- Pharmacy and health-insurance stocks jumped Thursday after the White House announced plans to scrap its drug-rebate plan.
- The proposal was part of the Trump administration’s efforts to reduce drug costs. If implemented, the rebate rule would have prevented pharmacy benefit managers from profiting on deals made between drug companies and insurers.
- Administration officials and Health and Human Services Secretary Alex Azar disagreed on whether the rebate rule would be worth the approximately $180 billion it was expected to cost the government over a decade.
- The decision spares PBMs from having a major chunk of their revenue taken away.
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CVS, Cigna, and other major players in the pharmacy-benefit-management space surged Thursday after the Trump administration said it would abandon its effort to eliminate rebates from government drug plans.
The now-scrapped proposal would have barred pharmacy benefit managers, the intermediaries that negotiate between drug manufacturers and insurance plans, from collecting portions of drug rebates for themselves as profit. PBMs would pass rebates to patients covered by Medicare and Medicaid and find a different way to increase revenue.
The rebate rule served as a centerpiece for President Donald Trump’s plan to reduce drug prices, and it would’ve deprived PBMs of a crucial portion of their overall revenue stream.
List prices for pharmaceuticals have been increasing over the past decade. But many drug companies have said net prices — which factor in discounts and rebates negotiated by PBMs on behalf of employers and insurers — have increased by far less or even declined. They say consumers are paying high out-of-pocket costs for their drugs because of policies set by insurers and pharmacy benefit managers.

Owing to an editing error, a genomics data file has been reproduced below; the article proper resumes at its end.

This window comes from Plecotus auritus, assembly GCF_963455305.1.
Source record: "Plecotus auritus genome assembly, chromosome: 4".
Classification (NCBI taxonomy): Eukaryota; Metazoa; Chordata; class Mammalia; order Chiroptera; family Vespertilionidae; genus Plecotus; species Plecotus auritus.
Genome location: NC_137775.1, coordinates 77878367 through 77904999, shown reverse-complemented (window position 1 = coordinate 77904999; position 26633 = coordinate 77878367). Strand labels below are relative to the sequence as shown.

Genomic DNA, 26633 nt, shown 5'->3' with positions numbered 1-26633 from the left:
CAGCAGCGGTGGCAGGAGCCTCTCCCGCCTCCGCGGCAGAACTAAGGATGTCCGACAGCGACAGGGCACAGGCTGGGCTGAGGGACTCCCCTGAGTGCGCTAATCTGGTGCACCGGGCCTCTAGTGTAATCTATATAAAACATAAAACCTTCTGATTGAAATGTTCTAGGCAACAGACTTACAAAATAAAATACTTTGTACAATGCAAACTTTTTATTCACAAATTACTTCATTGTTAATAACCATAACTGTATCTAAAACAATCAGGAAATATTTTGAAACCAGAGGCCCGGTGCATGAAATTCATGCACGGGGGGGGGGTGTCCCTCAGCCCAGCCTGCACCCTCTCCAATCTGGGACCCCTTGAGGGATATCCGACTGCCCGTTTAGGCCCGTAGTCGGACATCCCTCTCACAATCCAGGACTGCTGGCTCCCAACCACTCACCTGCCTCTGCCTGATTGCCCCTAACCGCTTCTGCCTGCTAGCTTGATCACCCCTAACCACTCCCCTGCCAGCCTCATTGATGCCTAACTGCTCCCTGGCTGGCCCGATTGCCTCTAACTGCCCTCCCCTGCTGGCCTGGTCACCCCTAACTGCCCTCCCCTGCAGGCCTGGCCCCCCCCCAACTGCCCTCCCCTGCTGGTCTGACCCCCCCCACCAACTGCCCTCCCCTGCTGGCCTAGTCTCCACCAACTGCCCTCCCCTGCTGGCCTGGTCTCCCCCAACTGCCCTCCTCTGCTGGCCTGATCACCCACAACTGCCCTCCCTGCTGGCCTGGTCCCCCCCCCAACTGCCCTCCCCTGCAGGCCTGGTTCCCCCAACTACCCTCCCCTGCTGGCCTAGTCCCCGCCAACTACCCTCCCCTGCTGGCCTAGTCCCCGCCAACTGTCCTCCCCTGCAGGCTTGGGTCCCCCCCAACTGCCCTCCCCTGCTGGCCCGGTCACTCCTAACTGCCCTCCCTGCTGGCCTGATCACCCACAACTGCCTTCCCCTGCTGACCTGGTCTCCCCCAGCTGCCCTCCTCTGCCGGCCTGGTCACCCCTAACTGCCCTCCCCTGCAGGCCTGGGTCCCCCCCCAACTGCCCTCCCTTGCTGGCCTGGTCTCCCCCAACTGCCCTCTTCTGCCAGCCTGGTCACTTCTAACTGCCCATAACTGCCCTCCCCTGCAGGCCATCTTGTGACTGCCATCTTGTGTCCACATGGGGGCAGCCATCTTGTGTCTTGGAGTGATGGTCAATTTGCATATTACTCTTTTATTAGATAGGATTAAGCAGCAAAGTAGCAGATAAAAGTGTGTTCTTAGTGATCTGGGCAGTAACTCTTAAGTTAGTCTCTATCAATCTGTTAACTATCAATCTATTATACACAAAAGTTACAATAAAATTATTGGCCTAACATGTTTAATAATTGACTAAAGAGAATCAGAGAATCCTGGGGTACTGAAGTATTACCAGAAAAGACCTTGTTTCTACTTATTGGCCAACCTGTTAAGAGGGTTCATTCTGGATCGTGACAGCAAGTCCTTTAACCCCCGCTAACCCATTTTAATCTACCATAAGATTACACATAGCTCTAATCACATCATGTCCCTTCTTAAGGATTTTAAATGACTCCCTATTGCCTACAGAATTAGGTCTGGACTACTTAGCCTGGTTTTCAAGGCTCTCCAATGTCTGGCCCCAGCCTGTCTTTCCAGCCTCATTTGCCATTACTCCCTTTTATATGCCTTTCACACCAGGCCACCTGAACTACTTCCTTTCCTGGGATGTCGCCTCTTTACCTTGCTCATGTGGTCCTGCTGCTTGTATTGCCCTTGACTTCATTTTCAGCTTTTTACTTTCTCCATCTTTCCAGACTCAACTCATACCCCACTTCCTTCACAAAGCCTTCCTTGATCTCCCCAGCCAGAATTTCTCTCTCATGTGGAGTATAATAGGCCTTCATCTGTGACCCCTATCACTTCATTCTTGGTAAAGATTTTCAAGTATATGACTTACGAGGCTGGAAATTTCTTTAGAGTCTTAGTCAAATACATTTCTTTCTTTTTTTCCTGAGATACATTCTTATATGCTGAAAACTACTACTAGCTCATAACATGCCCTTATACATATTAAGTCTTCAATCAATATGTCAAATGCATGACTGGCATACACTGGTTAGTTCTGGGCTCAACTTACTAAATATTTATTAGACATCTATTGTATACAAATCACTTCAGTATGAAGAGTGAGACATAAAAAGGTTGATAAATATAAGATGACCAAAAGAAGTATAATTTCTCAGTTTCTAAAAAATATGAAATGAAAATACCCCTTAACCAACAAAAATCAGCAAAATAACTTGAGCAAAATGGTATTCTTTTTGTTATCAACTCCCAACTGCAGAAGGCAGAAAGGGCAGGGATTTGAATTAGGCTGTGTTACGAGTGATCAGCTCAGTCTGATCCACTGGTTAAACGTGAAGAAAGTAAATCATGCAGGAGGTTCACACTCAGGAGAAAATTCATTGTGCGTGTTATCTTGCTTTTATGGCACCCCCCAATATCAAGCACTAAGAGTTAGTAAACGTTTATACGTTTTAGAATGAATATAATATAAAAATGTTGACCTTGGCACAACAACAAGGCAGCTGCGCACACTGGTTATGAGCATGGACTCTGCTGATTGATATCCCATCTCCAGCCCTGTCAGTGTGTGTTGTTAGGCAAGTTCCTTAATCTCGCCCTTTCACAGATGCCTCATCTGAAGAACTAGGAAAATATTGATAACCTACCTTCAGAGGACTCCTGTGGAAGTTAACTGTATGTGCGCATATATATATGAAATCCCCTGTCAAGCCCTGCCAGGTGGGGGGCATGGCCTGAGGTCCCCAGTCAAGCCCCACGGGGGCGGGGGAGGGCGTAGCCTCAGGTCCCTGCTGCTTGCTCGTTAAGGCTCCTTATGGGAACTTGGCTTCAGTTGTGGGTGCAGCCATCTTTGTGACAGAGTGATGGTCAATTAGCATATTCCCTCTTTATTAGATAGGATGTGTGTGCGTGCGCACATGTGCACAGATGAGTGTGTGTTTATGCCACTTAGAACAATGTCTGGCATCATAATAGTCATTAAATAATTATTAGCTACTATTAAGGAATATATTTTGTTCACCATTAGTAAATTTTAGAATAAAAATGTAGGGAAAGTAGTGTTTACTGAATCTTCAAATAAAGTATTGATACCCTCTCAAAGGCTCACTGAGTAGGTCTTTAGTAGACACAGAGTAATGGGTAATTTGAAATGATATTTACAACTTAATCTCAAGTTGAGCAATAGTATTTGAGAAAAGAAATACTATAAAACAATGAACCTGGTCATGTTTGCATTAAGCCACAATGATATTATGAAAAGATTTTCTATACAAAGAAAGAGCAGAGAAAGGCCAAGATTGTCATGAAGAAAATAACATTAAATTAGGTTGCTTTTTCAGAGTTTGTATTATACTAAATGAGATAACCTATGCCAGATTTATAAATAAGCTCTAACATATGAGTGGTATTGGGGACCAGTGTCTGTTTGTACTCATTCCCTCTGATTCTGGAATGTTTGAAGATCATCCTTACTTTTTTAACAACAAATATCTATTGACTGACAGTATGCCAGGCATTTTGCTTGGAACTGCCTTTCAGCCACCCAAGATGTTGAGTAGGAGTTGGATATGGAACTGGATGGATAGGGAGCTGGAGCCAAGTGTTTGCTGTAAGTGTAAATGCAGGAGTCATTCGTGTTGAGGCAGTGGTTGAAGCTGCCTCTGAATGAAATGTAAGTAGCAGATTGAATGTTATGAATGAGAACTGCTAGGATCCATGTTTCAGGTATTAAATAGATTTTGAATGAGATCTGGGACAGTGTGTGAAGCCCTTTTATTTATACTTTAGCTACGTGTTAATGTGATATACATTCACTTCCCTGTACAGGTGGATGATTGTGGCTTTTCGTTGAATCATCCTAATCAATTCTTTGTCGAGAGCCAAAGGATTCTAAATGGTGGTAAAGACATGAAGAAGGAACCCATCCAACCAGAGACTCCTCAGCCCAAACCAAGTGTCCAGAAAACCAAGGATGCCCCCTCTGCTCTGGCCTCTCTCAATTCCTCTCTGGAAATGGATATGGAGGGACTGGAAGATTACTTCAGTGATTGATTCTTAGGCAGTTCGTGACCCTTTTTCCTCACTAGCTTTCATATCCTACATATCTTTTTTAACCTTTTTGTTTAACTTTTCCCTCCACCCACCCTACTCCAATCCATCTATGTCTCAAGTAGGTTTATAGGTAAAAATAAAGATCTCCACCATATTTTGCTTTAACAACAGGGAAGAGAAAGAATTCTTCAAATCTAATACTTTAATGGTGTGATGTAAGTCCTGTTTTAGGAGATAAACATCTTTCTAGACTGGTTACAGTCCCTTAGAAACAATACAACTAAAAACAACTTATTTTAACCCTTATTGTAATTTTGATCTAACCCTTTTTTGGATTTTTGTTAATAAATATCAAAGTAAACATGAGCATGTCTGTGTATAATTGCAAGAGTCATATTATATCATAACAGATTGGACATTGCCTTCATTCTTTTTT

As such, the healthcare industry was divided on the proposal. PBMs and insurers said the proposal would weaken their ability to negotiate lower costs for patients, while big pharma said it would benefit patients.
Drugmakers pay out more than $100 billion in rebates annually. Rebates are a big business for PBMs such as the Cigna-owned Express Scripts, CVS Health’s Caremark business, and the UnitedHealth Group-owned OptumRx.
Health and Human Services Secretary Alex Azar sparred with others in the Trump administration over the effectiveness of the strategy, according to Politico. Azar argued addressing rebates was necessary to decrease drug prices, but the domestic policy chief Joe Grogan deemed the plan too expensive, expected to cost about $180 billion over a decade.
“Based on careful analysis and thorough consideration, the president has decided to withdraw the rebate rule,” the White House spokesman Judd Deere told Business Insider in a statement Thursday. “The Trump administration is encouraged by continuing bipartisan conversations about legislation to reduce outrageous drug costs imposed on the American people, and President Trump will consider using any and all tools to ensure that prescription drug costs will continue to decline.”
Other PBMs and companies involved in the pharmaceutical supply chain climbed following the news. Here’s a roundup of the biggest movers, all of which were among the biggest gainers in the benchmark S&P 500:
- Cigna: +14%
- CVS Health: +7.3%
- Humana: +5.4%
- UnitedHealth Group: +4.4%
- Anthem: +3.8%
- AmerisourceBergen: +3.7%
- Centene: +3.5%
- McKesson: +3.4%
- Molina Healthcare: +3.4%
- Cardinal Health: +2.9%
- WellCare Health Plans: +2.5%
- Walgreens Boots Alliance: +2.3%